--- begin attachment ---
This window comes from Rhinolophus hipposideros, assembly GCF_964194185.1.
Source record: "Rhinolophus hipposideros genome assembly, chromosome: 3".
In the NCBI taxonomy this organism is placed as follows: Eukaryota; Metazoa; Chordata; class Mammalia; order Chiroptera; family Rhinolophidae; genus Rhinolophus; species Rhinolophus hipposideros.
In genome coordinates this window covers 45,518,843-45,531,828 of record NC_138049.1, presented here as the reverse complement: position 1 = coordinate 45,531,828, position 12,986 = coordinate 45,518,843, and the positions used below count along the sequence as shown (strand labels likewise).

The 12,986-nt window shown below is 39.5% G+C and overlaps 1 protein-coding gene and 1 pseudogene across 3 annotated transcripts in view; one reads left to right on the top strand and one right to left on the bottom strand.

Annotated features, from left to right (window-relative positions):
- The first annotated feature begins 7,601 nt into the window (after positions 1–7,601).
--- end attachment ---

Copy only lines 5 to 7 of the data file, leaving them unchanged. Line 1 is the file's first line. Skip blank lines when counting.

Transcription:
The 12,986-nt window shown below is 39.5% G+C and overlaps 1 protein-coding gene and 1 pseudogene across 3 annotated transcripts in view; one reads left to right on the top strand and one right to left on the bottom strand.

Annotated features, from left to right (window-relative positions):
- The first annotated feature begins 7,601 nt into the window (after positions 1–7,601).